Bauman says misophonia can be treated using cognitive therapy. An earpiece can provide white noise to reduce trigger sounds while sufferers try to retrain their brain to tolerate the noises. But even the sight of a bag of chips can be enough to send them scrambling.

People with misophonia might also want to exercise caution when traveling. Although some Asian cultures minimize crunchy snacks because loud snacking is considered impolite, other parts of the world can produce noisier mealtimes. “In parts of Asia, you show appreciation for food by slurping,” Spence says. Slurping is even associated with a more intense flavor experience, particularly when it’s in the setting of a comparatively quiet dining establishment.

Western culture favors noisier restaurants, and there’s a good reason for that. Supposedly Hard Rock Café has mastered the art of playing loud and fast music, resulting in patrons who talked less, ate faster, and left more quickly, allowing operators to turn over tables more times in an evening.

Spence believes sound will continue to be important to gastronomy, to chefs, and to food companies looking to sell consumers on a complete experience. Snack shelves are now full of air-puffed offerings like 3-D Doritos and Pop Chips that create pillows of taste. With less volume, you’ll snack more and crunch for longer periods.

A woman snacks on a chip
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But the sound of the chip is just one part of the equation. The way a bag feels when you pick it up at the store, the aroma that wafts out when you first open the bag, the concentration of flavor from the granules of seasoning on your fingers—it’s all very carefully conducted to appeal to our preferences.

“When we hear the rattle of crisps, it may encourage people to start salivating, like Pavlov’s dogs,” Spence says, referring to the Russian scientist who trained his canines to salivate when he made a certain sound. We’re conditioned to anticipate the flavor and enjoyment of chips as soon as we pick up a package. Even hearing or saying the words crispy and crunchy can prime us for the experience.

When we’re deprived of that auditory cue, we can get annoyed. After news reports emerged that Pepsi CEO Indra Nooyi had mentioned her company might consider a quieter version of Doritos for women—an idea PepsiCo later denied they would label in a gender-specific fashion—women Doritos enthusiasts rallied around the Texas state capitol, condemning the perceived gender discrimination. To protest the possible dilution of their favorite snack, they made a spectacle of crunching Doritos as loudly as they could.

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London Grocery Chain Encourages Shoppers to Bring Their Own Tupperware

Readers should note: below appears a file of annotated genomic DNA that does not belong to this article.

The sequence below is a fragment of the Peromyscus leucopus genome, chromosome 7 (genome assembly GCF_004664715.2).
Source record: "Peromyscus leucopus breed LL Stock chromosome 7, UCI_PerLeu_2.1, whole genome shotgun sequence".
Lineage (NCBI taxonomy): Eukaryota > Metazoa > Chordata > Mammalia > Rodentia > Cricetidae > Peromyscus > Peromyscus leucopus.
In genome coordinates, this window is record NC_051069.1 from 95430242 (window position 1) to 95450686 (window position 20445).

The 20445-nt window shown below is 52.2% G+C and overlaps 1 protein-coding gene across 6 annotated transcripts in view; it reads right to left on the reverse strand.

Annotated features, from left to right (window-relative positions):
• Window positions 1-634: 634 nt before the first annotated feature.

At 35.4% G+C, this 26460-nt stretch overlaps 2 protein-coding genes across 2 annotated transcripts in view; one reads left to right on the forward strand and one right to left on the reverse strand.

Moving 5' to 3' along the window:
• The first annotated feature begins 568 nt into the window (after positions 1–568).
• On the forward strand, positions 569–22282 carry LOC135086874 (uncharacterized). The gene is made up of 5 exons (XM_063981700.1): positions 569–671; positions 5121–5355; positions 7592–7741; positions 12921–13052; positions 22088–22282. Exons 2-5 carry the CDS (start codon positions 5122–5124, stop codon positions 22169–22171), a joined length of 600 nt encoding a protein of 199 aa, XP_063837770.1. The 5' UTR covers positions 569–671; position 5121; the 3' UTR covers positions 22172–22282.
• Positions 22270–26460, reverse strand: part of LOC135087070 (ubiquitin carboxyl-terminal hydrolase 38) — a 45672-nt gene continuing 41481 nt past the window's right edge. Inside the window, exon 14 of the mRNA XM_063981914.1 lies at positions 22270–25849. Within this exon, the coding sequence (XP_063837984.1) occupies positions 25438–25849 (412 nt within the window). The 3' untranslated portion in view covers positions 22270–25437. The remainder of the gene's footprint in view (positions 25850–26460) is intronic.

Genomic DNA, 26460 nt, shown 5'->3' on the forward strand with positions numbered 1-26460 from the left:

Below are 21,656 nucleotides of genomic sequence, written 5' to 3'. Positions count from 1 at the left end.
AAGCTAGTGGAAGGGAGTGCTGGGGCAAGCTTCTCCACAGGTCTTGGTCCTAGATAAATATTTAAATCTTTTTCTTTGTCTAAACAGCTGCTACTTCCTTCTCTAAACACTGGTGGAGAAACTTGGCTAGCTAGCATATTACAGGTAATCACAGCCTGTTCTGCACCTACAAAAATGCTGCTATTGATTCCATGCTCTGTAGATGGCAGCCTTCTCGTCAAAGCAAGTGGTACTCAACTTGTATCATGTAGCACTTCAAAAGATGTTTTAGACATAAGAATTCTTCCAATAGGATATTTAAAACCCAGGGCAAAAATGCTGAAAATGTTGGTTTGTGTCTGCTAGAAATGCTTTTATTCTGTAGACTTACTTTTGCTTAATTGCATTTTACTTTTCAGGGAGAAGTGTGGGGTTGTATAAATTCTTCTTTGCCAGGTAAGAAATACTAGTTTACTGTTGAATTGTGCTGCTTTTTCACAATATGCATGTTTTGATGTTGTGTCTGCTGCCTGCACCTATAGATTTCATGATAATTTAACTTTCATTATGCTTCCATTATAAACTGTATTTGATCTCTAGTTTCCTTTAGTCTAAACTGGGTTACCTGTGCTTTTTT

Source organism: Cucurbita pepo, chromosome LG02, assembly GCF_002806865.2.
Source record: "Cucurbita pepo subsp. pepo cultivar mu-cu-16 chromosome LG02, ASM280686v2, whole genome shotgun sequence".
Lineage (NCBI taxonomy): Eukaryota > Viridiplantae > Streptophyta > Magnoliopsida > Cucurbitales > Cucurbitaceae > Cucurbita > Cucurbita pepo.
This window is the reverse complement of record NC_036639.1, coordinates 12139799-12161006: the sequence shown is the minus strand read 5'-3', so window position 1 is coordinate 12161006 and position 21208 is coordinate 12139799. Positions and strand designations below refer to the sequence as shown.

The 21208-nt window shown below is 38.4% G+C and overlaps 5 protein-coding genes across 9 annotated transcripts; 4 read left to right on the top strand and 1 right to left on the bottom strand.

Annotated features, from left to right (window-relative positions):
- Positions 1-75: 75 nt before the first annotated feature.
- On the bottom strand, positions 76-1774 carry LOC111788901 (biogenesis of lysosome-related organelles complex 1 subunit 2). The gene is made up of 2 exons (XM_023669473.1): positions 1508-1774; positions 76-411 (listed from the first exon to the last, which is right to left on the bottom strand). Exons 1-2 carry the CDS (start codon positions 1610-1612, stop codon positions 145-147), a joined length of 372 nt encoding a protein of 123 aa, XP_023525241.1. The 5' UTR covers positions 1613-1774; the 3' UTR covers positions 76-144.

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Why stop at bringing your own grocery bags to the store? One London grocery wants you to BYO-Tupperware. The London Evening Standard reports that a UK chain called Planet Organic has partnered with Unpackaged—a company dedicated to sustainable packaging—to install self-serve bulk-food dispensers where customers can fill their own reusable containers with dry goods, cutting down on plastic packaging waste.

To use the system, customers walk up and weigh their empty container at a self-serve station, printing and attaching a label with its tare weight. Then, they can fill it with flour, nuts, or other kinds of dry goods, weigh it again, and print the price tag before taking it up to the check out. (Regular customers only have to weigh their containers once, since they can save the peel-off label to use again next time.)

Planet Organic is offering cereals, legumes, grains, nuts, chocolate, dried fruit, and even some cleaning products in bulk as part of this program, significantly reducing the amount of waste shoppers would otherwise be taking home on each grocery trip.

Zero-waste grocery stores have been popping up in Europe for several years. These shops, like Berlin's Original Unverpackt, don't offer any bags or containers, asking customers bring their own instead. This strategy also encourages people to buy only what they need, which eliminates food waste—there's no need to buy a full 5-pound bag of flour if you only want to make one cake.

The concept is also gaining traction in North America. The no-packaging grocery store in.gredients opened in Austin, Texas in 2011. The Brooklyn store Package Free, opened in 2017, takes the idea even further, marketing itself as a one-stop shop for "everything that you'd need to transition to a low waste lifestyle." It sells everything from tote bags to laundry detergent to dental floss.

[h/t London Evening Standard]